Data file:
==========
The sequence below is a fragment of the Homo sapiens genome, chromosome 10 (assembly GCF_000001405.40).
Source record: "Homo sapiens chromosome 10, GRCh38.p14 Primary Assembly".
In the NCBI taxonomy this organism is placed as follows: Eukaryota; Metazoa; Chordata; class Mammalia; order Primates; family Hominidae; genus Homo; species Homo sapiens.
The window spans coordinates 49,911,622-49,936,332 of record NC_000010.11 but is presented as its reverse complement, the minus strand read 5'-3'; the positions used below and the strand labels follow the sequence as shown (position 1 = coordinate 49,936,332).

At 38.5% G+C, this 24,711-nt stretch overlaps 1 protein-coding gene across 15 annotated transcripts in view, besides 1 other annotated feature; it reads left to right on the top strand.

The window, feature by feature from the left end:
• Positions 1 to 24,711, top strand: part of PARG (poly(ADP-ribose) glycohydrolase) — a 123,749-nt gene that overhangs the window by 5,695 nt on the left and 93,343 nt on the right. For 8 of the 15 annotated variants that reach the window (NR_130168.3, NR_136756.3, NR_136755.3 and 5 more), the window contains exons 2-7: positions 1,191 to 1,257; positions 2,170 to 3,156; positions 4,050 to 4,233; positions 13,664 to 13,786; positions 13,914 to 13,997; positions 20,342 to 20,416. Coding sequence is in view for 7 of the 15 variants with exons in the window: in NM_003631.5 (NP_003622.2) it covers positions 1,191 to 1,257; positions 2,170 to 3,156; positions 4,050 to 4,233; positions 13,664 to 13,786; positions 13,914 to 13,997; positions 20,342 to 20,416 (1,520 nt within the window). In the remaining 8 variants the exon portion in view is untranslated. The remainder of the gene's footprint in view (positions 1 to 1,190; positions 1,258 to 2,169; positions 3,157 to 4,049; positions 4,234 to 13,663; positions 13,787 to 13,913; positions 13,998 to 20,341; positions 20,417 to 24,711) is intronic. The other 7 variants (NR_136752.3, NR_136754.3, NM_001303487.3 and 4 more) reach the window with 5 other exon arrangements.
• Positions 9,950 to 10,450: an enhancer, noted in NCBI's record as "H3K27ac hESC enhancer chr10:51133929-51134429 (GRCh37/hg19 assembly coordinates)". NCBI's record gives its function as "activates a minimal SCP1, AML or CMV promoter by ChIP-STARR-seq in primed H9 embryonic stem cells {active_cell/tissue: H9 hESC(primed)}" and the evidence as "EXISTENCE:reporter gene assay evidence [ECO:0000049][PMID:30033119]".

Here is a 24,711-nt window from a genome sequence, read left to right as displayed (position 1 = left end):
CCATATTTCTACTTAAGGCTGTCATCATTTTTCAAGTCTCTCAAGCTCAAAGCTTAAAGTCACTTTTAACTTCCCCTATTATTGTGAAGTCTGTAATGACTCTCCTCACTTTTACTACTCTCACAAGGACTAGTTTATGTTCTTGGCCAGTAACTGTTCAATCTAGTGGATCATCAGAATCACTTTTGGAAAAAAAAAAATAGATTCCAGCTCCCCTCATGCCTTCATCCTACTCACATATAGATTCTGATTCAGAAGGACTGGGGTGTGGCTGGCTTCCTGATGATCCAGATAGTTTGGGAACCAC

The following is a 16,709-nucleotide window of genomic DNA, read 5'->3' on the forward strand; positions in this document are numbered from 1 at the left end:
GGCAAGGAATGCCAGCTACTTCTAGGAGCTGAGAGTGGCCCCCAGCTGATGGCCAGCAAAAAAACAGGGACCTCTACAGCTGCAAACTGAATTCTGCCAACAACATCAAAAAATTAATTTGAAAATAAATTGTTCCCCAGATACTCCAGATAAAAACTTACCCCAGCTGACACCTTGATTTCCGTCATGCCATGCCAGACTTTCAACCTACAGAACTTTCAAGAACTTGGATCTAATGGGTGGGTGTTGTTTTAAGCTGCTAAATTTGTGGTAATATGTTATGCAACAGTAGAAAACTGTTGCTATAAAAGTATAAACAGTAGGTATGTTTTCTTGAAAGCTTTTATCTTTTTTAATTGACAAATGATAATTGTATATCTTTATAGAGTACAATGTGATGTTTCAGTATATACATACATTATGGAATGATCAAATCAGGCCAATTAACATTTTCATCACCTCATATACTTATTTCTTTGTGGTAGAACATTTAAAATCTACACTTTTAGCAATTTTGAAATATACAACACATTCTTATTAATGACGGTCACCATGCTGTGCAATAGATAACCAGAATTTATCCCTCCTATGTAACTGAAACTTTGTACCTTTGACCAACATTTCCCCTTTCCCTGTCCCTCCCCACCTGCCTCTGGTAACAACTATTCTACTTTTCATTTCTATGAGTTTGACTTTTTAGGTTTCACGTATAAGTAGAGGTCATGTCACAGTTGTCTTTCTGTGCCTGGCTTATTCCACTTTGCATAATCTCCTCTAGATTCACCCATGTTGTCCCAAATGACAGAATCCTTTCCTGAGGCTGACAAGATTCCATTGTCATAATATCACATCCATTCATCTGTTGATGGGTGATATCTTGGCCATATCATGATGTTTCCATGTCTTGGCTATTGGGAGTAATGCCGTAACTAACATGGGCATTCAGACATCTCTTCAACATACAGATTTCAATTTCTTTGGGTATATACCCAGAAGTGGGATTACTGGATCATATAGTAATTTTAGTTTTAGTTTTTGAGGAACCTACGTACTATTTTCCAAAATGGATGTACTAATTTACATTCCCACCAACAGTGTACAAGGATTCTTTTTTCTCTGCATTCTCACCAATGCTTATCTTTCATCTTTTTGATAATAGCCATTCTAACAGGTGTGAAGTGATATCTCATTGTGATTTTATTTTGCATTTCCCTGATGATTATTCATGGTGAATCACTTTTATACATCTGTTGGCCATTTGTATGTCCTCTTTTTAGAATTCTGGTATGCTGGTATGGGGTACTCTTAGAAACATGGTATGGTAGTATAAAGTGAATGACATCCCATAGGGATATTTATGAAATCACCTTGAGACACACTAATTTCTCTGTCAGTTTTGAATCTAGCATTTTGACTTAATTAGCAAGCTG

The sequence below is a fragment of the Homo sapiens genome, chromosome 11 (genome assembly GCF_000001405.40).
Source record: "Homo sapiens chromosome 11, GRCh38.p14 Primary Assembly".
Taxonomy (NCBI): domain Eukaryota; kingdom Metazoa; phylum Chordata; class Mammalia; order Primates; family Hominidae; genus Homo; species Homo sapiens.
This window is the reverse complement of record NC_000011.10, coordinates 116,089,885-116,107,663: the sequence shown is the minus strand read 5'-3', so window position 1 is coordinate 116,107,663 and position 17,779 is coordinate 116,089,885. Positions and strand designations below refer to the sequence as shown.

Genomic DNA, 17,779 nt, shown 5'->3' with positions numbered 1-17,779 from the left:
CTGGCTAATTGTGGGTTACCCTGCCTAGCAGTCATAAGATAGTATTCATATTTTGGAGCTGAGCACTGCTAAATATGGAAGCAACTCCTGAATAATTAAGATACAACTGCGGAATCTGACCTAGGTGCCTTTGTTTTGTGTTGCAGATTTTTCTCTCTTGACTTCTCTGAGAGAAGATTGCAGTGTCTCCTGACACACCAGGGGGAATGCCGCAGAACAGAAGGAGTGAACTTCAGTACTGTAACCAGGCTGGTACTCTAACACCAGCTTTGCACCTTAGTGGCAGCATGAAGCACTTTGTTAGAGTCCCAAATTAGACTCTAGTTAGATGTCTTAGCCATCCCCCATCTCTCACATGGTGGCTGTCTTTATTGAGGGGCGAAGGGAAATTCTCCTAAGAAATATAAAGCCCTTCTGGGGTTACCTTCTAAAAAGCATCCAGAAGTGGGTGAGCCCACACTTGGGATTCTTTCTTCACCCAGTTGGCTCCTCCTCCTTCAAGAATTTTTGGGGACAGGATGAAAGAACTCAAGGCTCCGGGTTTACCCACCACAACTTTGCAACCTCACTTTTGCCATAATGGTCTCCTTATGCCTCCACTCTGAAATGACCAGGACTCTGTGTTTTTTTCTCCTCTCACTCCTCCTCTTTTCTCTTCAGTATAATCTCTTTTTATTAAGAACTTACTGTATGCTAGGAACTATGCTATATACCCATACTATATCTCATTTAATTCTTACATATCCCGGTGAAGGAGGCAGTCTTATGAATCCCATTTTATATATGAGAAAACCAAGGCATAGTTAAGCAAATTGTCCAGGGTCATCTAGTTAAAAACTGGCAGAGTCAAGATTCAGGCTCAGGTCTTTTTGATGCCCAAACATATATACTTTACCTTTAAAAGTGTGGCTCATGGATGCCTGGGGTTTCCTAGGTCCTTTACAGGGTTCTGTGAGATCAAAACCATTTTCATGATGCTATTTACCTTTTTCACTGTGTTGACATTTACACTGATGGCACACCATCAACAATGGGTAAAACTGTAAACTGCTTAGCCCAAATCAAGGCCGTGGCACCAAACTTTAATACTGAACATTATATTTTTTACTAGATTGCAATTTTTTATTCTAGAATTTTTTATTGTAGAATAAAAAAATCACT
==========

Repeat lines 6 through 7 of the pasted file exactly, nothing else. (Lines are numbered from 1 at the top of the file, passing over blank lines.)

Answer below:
The window, feature by feature from the left end:
• Positions 1 to 24,711, top strand: part of PARG (poly(ADP-ribose) glycohydrolase) — a 123,749-nt gene that overhangs the window by 5,695 nt on the left and 93,343 nt on the right. For 8 of the 15 annotated variants that reach the window (NR_130168.3, NR_136756.3, NR_136755.3 and 5 more), the window contains exons 2-7: positions 1,191 to 1,257; positions 2,170 to 3,156; positions 4,050 to 4,233; positions 13,664 to 13,786; positions 13,914 to 13,997; positions 20,342 to 20,416. Coding sequence is in view for 7 of the 15 variants with exons in the window: in NM_003631.5 (NP_003622.2) it covers positions 1,191 to 1,257; positions 2,170 to 3,156; positions 4,050 to 4,233; positions 13,664 to 13,786; positions 13,914 to 13,997; positions 20,342 to 20,416 (1,520 nt within the window). In the remaining 8 variants the exon portion in view is untranslated. The remainder of the gene's footprint in view (positions 1 to 1,190; positions 1,258 to 2,169; positions 3,157 to 4,049; positions 4,234 to 13,663; positions 13,787 to 13,913; positions 13,998 to 20,341; positions 20,417 to 24,711) is intronic. The other 7 variants (NR_136752.3, NR_136754.3, NM_001303487.3 and 4 more) reach the window with 5 other exon arrangements.